Hannah is drawn to an older, handsome doctor and his successful lifestyle.
This week’s episode of ‘Girls’ was a lot about Hannah. No signs of Marnie, Jessa and Shosh. Hannah suddenly leaves her job at Grumpys after her boss, Ray got into a row with a local homeowner over trash. The homeowner was Joshua (Patrick Wilson) – not Josh – a handsome, 42-year-old, recently-separated doctor. Hannah walked out of her job after the row and tracked Joshua down at his house. Initially she refused his invitation to come in on the grounds that she could be letting herself in for a Ted Bundy situation, but then she rushed through the door into his perfect home. What followed was two days in which Hannah drooled over Joshua and his possessions, swiftly followed by lots of sex, topless table tennis, fainting and an emotional meltdown which subsequently pushed Joshua away. It’s doubtful we’ll ever see Joshua again.
Hannah was exposed in more ways than one. Naturally we saw a lot of her self-indulgent naked body, something we’d come to expect, even when it’s more than we’d like to see. What we weren’t expecting was her emotional vulnerability when she admitted to Joshua that although she wanted to ‘feel it all’ she was lonely, broken and just wanted to be happy. It’s baffling however whether she was saying she wanted the physical trapping of success, or a caring, stable relationship or a way to sustain her writer’s lifestyle without the stress of a full-time paying job and a flatmate (given that she may now have neither). Perhaps she meant all of the above.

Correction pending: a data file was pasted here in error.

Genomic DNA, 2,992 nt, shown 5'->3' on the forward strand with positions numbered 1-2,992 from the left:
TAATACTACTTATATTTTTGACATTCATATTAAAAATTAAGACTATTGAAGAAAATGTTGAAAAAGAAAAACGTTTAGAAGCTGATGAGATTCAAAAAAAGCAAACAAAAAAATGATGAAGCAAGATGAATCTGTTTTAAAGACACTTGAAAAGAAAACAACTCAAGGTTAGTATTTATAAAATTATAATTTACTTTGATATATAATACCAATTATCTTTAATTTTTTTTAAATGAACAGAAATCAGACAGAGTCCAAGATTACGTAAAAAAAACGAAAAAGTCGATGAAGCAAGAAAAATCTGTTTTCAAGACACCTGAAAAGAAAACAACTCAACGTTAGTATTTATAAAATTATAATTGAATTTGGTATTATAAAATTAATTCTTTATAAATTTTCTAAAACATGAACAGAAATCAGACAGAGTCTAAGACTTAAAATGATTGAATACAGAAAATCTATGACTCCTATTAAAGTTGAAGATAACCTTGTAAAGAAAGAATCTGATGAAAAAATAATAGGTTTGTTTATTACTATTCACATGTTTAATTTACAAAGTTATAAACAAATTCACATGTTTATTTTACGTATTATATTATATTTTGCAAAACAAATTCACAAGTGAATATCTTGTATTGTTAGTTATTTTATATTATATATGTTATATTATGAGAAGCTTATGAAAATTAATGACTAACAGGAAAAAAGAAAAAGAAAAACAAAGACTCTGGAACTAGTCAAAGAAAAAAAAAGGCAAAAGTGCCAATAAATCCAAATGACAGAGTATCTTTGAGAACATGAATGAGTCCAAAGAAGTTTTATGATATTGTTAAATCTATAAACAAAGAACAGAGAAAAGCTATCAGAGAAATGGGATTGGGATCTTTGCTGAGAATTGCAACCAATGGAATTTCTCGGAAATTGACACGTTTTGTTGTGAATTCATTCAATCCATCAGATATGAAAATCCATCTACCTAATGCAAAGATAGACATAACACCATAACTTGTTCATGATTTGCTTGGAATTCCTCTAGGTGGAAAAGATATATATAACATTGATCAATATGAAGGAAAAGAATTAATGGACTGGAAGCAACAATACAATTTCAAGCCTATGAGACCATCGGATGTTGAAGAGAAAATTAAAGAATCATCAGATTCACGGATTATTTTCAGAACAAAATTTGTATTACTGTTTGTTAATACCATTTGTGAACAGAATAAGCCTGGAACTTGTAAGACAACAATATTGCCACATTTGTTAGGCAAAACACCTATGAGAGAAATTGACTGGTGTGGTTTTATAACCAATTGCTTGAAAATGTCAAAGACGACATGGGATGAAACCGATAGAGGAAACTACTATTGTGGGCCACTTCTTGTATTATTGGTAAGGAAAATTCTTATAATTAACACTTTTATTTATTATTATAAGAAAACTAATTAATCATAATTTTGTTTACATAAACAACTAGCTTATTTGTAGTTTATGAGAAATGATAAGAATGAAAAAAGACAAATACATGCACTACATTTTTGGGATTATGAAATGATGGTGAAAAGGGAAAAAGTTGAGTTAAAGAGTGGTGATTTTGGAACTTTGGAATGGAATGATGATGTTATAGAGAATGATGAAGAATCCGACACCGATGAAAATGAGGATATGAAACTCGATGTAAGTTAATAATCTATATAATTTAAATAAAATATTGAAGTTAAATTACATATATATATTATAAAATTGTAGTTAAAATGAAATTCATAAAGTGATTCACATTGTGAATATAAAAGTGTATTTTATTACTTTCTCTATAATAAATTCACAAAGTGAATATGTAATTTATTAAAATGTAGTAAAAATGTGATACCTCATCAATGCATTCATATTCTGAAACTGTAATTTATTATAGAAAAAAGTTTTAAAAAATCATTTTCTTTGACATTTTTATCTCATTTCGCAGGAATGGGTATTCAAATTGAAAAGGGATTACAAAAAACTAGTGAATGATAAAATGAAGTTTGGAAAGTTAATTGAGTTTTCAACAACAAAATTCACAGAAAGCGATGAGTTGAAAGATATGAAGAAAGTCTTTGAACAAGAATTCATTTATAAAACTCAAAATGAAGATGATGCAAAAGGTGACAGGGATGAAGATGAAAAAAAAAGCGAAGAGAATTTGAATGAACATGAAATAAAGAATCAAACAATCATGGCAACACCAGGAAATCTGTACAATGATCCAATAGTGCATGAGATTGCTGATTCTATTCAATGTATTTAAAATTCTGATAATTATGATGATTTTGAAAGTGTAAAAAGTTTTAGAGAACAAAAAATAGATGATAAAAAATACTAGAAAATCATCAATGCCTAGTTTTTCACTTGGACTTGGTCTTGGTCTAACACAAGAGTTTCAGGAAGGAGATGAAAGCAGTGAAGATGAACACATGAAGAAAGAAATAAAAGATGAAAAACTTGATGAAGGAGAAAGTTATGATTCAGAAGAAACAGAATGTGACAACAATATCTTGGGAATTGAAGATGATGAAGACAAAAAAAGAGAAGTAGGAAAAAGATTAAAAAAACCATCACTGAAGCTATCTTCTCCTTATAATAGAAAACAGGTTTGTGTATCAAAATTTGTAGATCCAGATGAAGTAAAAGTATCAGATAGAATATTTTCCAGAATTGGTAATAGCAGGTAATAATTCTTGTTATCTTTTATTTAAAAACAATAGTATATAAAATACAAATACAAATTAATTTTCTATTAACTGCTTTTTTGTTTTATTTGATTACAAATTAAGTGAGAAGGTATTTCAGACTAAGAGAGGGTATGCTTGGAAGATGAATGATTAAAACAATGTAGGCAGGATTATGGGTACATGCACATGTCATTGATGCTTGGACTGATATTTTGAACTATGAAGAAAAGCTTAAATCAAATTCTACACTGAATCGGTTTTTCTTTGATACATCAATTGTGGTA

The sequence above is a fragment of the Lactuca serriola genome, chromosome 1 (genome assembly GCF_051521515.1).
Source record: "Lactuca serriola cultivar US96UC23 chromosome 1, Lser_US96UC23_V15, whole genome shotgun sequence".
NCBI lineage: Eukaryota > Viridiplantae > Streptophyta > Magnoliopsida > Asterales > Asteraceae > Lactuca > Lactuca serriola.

Although the episode had a number of unrealistic and uncharacteristic elements it felt like a fantasy that Hannah was playing out. Nevertheless her emotional instability and neurotic behaviour bore the usual hallmarks of ‘Girls’. It also allowed for character development as echoed by the stripping away of life-as-they-knew-it for Marnie and Jessa and the impact it had on the girls’ friendships. Question is, given Hannah’s recent bouts of pushing away her friends, jobs and flatmates (but yet trusting a stranger with her deepest twentysomething-emotions) who will she turn to now. She’ll either need to work at those relationship if she expects the support of her friends or she’ll have to sort out her fairy tale alone.